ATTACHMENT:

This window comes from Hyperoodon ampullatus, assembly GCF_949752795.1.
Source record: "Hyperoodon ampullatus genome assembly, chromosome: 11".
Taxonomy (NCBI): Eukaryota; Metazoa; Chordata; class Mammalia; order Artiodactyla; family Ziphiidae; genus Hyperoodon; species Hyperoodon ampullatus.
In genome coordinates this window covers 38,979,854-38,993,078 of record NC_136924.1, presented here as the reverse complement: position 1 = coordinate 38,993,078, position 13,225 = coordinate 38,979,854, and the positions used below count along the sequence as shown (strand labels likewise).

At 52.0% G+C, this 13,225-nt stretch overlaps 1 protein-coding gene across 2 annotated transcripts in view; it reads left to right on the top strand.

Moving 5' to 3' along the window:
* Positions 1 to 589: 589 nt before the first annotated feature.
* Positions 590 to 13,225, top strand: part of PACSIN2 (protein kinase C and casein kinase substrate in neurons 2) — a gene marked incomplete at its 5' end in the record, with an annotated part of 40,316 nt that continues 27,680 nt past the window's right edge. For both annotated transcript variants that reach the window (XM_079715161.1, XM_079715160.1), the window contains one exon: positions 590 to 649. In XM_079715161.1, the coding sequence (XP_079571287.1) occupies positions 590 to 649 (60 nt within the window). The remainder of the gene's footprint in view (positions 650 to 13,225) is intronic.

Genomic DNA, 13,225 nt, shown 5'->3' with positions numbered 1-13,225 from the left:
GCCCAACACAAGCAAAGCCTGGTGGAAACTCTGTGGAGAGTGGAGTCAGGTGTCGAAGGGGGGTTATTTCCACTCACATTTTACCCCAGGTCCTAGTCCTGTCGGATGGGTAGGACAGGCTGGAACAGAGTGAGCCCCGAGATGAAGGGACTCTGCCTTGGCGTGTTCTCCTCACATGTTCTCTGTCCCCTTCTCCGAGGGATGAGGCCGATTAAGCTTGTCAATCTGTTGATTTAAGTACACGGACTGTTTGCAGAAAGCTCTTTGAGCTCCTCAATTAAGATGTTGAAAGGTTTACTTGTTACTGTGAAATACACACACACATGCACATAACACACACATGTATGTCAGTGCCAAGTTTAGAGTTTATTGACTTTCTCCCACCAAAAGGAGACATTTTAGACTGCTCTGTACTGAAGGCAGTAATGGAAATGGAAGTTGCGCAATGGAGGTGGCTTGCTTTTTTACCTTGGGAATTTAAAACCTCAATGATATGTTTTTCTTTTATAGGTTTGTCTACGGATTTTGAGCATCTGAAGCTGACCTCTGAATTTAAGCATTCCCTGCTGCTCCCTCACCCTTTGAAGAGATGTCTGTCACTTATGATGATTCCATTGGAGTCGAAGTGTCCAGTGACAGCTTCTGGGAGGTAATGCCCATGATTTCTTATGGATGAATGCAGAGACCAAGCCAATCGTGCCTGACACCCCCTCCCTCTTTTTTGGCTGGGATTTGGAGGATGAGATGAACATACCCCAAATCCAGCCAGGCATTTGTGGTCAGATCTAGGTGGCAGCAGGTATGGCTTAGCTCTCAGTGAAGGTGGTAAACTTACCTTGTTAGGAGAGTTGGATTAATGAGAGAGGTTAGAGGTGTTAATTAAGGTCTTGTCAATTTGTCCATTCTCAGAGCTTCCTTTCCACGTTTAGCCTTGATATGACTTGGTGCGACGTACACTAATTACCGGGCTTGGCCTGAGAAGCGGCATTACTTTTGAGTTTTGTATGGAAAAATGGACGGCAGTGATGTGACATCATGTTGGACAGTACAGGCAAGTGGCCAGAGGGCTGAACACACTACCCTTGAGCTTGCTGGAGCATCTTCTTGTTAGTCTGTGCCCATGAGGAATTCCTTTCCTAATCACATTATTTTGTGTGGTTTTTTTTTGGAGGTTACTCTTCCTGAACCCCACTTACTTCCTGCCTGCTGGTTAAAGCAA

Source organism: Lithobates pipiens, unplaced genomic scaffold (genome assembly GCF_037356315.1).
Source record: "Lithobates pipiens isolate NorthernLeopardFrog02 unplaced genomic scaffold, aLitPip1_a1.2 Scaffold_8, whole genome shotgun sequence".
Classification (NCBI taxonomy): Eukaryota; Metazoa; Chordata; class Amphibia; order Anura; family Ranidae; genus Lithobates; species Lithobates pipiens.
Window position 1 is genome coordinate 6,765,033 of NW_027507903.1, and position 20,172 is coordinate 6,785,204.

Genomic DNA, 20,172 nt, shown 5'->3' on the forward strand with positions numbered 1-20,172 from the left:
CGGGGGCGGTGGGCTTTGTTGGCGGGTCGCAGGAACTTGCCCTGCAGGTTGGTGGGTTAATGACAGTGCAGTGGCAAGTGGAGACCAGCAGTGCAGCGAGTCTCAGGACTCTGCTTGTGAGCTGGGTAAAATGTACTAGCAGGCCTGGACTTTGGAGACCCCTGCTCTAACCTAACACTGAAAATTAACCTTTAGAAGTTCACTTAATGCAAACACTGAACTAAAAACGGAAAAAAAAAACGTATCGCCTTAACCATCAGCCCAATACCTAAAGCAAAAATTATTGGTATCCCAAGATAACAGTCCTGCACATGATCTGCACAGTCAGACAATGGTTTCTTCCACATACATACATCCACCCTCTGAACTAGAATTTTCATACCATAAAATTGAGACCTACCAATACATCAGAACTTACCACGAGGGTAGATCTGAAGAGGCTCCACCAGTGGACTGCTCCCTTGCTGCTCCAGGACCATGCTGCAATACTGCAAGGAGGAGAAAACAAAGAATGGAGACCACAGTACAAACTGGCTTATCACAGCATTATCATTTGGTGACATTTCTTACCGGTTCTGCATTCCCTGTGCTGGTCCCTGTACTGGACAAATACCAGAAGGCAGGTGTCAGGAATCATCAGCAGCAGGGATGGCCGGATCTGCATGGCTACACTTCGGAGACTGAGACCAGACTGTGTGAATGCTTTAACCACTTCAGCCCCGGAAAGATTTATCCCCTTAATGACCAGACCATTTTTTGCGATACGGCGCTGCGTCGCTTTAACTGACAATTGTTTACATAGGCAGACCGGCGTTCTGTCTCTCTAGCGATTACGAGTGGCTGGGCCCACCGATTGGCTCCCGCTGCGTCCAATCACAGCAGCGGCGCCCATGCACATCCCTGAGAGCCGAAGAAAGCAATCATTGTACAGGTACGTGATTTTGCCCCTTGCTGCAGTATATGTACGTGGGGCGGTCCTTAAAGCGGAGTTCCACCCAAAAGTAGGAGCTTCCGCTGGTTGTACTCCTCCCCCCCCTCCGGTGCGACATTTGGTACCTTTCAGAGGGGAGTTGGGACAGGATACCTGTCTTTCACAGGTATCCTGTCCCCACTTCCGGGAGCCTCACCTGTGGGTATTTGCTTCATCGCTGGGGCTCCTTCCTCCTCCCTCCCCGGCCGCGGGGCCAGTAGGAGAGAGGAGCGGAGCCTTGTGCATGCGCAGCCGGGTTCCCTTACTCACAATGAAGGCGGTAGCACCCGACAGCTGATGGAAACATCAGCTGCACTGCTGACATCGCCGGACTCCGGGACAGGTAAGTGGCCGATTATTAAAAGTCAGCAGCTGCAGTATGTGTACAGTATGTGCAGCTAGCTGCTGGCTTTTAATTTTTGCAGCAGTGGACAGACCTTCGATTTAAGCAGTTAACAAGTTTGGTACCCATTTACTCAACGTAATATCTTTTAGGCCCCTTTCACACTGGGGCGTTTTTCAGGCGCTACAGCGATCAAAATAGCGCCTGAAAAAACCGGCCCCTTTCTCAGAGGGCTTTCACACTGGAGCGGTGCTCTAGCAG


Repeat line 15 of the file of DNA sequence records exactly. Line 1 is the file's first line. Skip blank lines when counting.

Genomic DNA, 20,172 nt, shown 5'->3' on the forward strand with positions numbered 1-20,172 from the left: